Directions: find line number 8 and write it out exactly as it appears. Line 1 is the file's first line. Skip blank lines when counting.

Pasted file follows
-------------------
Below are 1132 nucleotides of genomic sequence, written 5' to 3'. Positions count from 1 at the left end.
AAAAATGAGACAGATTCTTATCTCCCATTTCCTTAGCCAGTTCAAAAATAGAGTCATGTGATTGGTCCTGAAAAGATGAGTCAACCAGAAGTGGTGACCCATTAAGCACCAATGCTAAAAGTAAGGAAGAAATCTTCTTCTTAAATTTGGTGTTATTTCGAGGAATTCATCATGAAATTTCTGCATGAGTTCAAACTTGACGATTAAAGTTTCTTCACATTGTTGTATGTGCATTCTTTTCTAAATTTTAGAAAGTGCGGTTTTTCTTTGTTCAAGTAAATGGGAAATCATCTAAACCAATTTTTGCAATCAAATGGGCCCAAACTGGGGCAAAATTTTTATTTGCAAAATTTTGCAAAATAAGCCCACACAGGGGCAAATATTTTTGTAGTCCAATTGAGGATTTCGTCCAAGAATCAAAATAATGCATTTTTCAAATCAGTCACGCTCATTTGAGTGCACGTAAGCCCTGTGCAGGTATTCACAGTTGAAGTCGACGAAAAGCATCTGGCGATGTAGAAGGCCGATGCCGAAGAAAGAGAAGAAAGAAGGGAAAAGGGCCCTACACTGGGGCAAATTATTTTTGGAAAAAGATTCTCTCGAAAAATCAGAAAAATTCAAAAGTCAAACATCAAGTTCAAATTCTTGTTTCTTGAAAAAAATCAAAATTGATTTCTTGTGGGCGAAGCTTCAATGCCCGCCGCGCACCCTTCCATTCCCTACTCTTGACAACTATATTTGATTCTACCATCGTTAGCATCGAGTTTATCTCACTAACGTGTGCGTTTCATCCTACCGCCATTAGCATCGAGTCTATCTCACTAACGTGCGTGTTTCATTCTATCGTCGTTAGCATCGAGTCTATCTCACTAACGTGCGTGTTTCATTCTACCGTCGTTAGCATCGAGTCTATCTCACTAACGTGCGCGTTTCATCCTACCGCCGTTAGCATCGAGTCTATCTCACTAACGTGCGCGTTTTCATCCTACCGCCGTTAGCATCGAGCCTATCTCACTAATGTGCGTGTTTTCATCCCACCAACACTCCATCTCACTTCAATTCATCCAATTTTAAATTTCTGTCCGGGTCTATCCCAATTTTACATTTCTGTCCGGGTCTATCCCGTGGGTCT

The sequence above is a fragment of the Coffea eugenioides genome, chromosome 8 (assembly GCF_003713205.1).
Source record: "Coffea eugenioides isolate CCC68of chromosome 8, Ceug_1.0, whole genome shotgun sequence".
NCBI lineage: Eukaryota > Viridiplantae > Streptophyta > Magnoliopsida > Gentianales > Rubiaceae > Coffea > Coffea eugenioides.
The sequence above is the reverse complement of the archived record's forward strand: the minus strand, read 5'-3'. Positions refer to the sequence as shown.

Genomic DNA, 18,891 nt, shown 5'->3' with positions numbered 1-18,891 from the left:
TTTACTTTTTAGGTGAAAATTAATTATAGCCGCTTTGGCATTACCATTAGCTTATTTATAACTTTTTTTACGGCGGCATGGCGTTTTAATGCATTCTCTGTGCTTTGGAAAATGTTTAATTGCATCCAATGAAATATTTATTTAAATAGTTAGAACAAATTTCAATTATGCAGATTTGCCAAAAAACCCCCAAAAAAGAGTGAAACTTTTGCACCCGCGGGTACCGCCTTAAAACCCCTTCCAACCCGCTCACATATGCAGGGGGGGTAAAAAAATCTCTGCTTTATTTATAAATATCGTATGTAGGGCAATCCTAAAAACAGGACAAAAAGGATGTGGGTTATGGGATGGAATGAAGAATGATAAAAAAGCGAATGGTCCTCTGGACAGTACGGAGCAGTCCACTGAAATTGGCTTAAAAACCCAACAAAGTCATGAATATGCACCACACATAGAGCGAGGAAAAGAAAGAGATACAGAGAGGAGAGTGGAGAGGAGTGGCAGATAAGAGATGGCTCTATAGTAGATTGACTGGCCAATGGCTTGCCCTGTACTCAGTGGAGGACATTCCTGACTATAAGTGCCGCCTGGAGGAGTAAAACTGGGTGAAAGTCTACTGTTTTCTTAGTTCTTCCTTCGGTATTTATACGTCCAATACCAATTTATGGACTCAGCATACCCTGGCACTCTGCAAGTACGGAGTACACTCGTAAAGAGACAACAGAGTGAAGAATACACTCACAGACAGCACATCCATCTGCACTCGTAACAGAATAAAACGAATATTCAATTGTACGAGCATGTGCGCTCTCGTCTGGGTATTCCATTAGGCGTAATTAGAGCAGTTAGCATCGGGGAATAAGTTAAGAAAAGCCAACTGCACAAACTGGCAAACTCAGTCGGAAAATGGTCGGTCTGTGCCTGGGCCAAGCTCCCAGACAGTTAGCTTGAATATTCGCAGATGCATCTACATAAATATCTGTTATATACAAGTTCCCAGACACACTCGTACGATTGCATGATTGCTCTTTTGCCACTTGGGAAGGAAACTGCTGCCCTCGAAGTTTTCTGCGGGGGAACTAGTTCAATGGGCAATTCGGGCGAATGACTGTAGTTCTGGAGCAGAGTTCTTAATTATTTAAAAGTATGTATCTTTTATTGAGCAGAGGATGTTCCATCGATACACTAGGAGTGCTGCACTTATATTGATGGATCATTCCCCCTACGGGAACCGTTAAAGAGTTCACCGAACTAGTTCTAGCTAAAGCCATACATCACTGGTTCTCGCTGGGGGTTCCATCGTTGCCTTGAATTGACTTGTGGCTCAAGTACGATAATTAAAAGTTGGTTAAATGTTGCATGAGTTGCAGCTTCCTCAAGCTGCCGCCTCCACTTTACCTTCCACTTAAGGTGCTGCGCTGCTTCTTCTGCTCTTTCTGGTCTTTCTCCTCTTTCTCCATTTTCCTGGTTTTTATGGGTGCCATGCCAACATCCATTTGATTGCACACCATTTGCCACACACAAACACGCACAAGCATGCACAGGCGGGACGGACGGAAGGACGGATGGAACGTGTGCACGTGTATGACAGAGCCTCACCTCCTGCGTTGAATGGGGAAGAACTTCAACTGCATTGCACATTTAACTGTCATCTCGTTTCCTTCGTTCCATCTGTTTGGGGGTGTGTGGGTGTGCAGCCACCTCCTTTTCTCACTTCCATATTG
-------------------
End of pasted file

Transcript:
TTTACTTTTTAGGTGAAAATTAATTATAGCCGCTTTGGCATTACCATTAGCTTATTTATAACTTTTTTTACGGCGGCATGGCGTTTTAATGCATTCTCTGTGCTTTGGAAAATGTTTAATTGCATCCAATGAAATATTTATTTAAATAGTTAGAACAAATTTCAATTATGCAGATTTGCCAAAAAACCCCCAAAAAAGAGTGAAACTTTTGCACCCGCGGGTACCGCCTTAAAACCCCTTCCAACCCGCTCACATATGCAGGGGGGGTAAAAAAATCTCTGCTTTATTTATAAATATCGTATGTAGGGCAATCCTAAAAACAGGACAAAAAGGATGTGGGTTATGGGATGGAATGAAGAATGATAAAAAAGCGAATGGTCCTCTGGACAGTACGGAGCAGTCCACTGAAATTGGCTTAAAAACCCAACAAAGTCATGAATATGCACCACACATAGAGCGAGGAAAAGAAAGAGATACAGAGAGGAGAGTGGAGAGGAGTGGCAGATAAGAGATGGCTCTATAGTAGATTGACTGGCCAATGGCTTGCCCTGTACTCAGTGGAGGACATTCCTGACTATAAGTGCCGCCTGGAGGAGTAAAACTGGGTGAAAGTCTACTGTTTTCTTAGTTCTTCCTTCGGTATTTATACGTCCAATACCAATTTATGGACTCAGCATACCCTGGCACTCTGCAAGTACGGAGTACACTCGTAAAGAGACAACAGAGTGAAGAATACACTCACAGACAGCACATCCATCTGCACTCGTAACAGAATAAAACGAATATTCAATTGTACGAGCATGTGCGCTCTCGTCTGGGTATTCCATTAGGCGTAATTAGAGCAGTTAGCATCGGGGAATAAGTTAAGAAAAGCCAACTGCACAAACTGGCAAACTCAGTCGGAAAATGGTCGGTCTGTGCCTGGGCCAAGCTCCCAGACAGTTAGCTTGAATATTCGCAGATGCATCTACATAAATATCTGTTATATACAAGTTCCCAGACACACTCGTACGATTGCATGATTGCTCTTTTGCCACTTGGGAAGGAAACTGCTGCCCTCGAAGTTTTCTGCGGGGGAACTAGTTCAATGGGCAATTCGGGCGAATGACTGTAGTTCTGGAGCAGAGTTCTTAATTATTTAAAAGTATGTATCTTTTATTGAGCAGAGGATGTTCCATCGATACACTAGGAGTGCTGCACTTATATTGATGGATCATTCCCCCTACGGGAACCGTTAAAGAGTTCACCGAACTAGTTCTAGCTAAAGCCATACATCACTGGTTCTCGCTGGGGGTTCCATCGTTGCCTTGAATTGACTTGTGGCTCAAGTACGATAATTAAAAGTTGGTTAAATGTTGCATGAGTTGCAGCTTCCTCAAGCTGCCGCCTCCACTTTACCTTCCACTTAAGGTGCTGCGCTGCTTCTTCTGCTCTTTCTGGTCTTTCTCCTCTTTCTCCATTTTCCTGGTTTTTATGGGTGCCATGCCAACATCCATTTGATTGCACACCATTTGCCACACACAAACACGCACAAGCATGCACAGGCGGGACGGACGGAAGGACGGATGGAACGTGTGCACGTGTATGACAGAGCCTCACCTCCTGCGTTGAATGGGGAAGAACTTCAACTGCATTGCACATTTAACTGTCATCTCGTTTCCTTCGTTCCATCTGTTTGGGGGTGTGTGGGTGTGCAGCCACCTCCTTTTCTCACTTCCATATTG